My Account

Historical Geography of Lunenburg

18th Century

Lunenburg was established in 1753. It was the first British Colonial settlement in Nova Scotia outside of Halifax and was a deliberate attempt at civilian colonization of what, until that time, had been Acadian territory. In fact, Governor Hopson described the place, then known as Merleguish, as “a harbour about 16 leagues (55.23 miles) to the westward (of Halifax) where there has formerly been a French settlement, by which means there is between three and four hundred acres of cleared land, which is to be equally divided amongst the settlers who consist of upwards to 1600 persons.”

The settlement was overseen by British military forces under Col. Charles Lawrence, but the settlers themselves were Foreign Protestants (Huguenots) who had been recruited from southern and central Germany, Switzerland, and the Montbeliard region of France, and who had been deliberately chosen for their potential loyalty to the British Crown. The settlers were lured from their homelands by the promise of free land in the New World and, shortly after their arrival, were allocated Town Lots, garden lots just to the east of the town site, and 30 acre and 300 farm lots in the hinterlands of what was to be Lunenburg Township.

Layout of Old Town Area The Town itself was sited on a neck of land between the Front and Back Harbours and was laid out in a rectangular grid pattern on the steep hillsides, facing south. The Town Plan consisted of 6 divisions of 8 blocks each [with] each division extending up the hill from the shore. A central core of 4 blocks was reserved for public purposes. Each division was named after a separate prominent figure at the time of the settlement. Zouberbuhler’s and Creighton’s divisions were named after Sebastian Zouberbuhler and John Creighton, the first Justices of the peace; Moreau’s division was named after Jean Baptiste Moreau, the first minister in the settlement; Rudolf’s division was named after Major Rudolf, Col. Lawrence’s second in command; and Strasburg’s and Steinford’s divisions were named after two captains of the military detachment.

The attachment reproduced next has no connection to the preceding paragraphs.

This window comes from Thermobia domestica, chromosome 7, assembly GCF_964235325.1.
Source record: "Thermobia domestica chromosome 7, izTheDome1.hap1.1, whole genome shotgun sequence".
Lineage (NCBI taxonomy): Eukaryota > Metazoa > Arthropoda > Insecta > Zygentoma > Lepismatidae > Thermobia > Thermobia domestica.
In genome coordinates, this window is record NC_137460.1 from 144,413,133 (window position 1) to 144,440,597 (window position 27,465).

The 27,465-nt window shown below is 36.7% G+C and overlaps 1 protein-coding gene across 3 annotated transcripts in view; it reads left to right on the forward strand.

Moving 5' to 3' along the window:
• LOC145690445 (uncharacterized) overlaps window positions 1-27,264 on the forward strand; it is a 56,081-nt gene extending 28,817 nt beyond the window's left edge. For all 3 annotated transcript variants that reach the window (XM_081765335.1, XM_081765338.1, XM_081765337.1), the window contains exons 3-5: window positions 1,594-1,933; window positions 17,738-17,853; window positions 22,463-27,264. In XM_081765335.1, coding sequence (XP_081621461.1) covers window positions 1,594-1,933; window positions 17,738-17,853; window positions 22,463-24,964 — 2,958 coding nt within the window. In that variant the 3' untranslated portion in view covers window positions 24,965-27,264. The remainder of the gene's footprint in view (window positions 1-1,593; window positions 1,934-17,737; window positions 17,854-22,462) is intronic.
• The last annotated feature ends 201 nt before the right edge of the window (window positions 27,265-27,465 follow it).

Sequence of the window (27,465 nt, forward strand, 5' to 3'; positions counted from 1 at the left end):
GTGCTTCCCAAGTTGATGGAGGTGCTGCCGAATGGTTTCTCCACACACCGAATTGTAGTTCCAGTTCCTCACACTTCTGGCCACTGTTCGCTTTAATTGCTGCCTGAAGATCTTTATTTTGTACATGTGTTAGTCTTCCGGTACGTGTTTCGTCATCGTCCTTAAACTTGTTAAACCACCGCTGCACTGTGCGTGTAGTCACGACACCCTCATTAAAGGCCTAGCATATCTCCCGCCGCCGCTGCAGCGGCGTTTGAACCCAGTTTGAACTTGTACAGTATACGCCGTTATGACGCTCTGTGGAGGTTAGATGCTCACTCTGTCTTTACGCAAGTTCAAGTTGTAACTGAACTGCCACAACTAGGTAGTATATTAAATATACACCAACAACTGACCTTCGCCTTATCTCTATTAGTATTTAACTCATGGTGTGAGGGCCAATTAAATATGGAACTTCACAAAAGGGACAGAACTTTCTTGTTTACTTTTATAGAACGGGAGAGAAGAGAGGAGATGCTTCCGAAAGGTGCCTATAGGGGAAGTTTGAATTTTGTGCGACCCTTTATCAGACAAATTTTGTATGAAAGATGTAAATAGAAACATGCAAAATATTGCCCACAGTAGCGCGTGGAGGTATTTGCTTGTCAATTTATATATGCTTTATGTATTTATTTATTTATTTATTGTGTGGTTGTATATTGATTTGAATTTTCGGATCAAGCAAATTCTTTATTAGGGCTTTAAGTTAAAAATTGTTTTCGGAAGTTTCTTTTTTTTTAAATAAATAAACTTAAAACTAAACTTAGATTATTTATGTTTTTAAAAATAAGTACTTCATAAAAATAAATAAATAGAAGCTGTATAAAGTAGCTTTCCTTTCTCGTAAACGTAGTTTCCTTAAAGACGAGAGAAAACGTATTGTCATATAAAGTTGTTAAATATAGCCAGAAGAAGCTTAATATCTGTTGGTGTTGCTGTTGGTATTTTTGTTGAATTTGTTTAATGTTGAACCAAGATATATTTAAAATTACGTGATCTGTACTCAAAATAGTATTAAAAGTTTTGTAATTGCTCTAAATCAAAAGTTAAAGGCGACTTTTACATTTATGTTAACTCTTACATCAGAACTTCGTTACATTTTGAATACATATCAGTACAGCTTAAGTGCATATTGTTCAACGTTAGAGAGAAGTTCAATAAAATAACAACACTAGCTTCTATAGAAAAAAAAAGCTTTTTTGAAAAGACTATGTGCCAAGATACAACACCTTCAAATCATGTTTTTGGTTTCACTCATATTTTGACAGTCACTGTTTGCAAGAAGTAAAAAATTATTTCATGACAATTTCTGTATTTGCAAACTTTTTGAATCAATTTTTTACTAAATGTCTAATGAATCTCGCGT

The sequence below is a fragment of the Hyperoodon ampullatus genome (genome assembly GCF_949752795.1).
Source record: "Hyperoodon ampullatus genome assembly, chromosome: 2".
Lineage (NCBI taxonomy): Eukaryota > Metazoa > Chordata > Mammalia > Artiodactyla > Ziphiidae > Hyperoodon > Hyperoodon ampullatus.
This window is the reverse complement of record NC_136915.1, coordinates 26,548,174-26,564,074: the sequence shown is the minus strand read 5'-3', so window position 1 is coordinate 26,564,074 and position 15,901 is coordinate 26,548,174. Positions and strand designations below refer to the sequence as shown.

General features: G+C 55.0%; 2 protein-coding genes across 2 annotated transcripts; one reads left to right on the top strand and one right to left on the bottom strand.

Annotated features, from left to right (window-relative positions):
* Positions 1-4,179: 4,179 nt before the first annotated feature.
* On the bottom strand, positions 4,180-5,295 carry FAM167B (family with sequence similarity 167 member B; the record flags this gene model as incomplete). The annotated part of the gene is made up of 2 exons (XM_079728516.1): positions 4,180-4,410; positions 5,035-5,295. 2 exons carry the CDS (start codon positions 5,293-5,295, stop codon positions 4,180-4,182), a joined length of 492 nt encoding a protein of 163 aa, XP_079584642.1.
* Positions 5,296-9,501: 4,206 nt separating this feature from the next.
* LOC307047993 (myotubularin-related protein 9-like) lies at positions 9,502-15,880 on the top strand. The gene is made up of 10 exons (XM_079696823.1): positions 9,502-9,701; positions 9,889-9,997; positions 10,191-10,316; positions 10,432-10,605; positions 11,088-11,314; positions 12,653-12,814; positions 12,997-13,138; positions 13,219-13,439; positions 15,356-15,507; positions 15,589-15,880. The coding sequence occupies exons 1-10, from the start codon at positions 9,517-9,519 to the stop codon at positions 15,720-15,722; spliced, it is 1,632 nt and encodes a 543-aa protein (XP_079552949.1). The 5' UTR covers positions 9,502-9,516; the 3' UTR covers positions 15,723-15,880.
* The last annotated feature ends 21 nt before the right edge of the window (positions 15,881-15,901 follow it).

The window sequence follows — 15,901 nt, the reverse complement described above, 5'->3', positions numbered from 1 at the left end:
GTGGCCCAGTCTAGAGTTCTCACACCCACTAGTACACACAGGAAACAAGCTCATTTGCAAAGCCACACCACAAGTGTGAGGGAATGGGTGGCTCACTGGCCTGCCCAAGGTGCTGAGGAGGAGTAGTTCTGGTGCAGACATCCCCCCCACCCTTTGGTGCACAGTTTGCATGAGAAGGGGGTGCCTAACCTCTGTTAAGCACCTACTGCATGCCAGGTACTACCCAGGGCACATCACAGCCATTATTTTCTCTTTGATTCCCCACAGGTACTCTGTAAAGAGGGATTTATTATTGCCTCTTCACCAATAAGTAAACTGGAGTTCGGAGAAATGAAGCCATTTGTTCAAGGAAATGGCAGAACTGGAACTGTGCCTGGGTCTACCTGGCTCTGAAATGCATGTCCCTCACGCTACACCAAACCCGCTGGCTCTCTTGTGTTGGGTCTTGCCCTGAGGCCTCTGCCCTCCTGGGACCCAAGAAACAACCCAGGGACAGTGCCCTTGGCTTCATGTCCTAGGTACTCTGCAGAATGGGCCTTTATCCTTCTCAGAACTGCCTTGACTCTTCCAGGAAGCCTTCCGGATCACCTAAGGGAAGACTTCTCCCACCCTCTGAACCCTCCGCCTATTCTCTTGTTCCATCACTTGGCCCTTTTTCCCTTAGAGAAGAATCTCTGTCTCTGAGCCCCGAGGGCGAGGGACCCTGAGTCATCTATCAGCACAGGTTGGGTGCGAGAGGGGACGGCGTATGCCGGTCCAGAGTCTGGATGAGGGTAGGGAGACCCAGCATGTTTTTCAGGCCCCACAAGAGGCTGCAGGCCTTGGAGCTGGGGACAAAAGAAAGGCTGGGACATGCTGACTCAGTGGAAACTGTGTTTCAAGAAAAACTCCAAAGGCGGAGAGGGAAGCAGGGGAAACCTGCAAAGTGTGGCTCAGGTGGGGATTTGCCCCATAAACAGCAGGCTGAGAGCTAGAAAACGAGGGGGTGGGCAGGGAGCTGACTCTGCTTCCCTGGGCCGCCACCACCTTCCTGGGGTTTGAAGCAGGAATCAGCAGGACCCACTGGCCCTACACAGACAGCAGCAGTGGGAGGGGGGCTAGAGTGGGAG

Each block was laid out into 14 lots, 40 ft. x 30 ft. The blocks in each division were assigned the letters A-H and could be thus identified; e.g., Strasburg’s Division Block Letter F. Within each block, there were 14 lots, each 40 ft. wide by 60 ft. deep, laid out sequentially as shown in the figure below. The land between the “A” lots and the waterfront was laid out into water lots which at first were associated with the “A” lots, but which later became lots in their own right. A central street, King St., 80 ft. in width, ran from the shore to the central public core of the Town. Other streets running uphill from the harbour were Duke St.  and Prince St., and Cornwallis and Hopson Streets., the latter two named after Governor Hopson and his predecessor, Cornwallis. These streets were 48 ft. wide. The streets parallel to the harbour were named after prominent British parliamentarians of the day and were 40 ft. wide.

The area within this planned grid came to be known as the “Old Town” and its unique flavor and architectural character is still derived strongly from the original plan. 

Map showing part of Lunenburg Township with Town lots, CommonLands and farm lots Immediately surrounding the Old Town were areas of Common Land were administered by a Board of Trustees. Then, beyond the Common, to the east, lay the Garden lots, and to the west, the “Common Range” of 30 acre farm lots.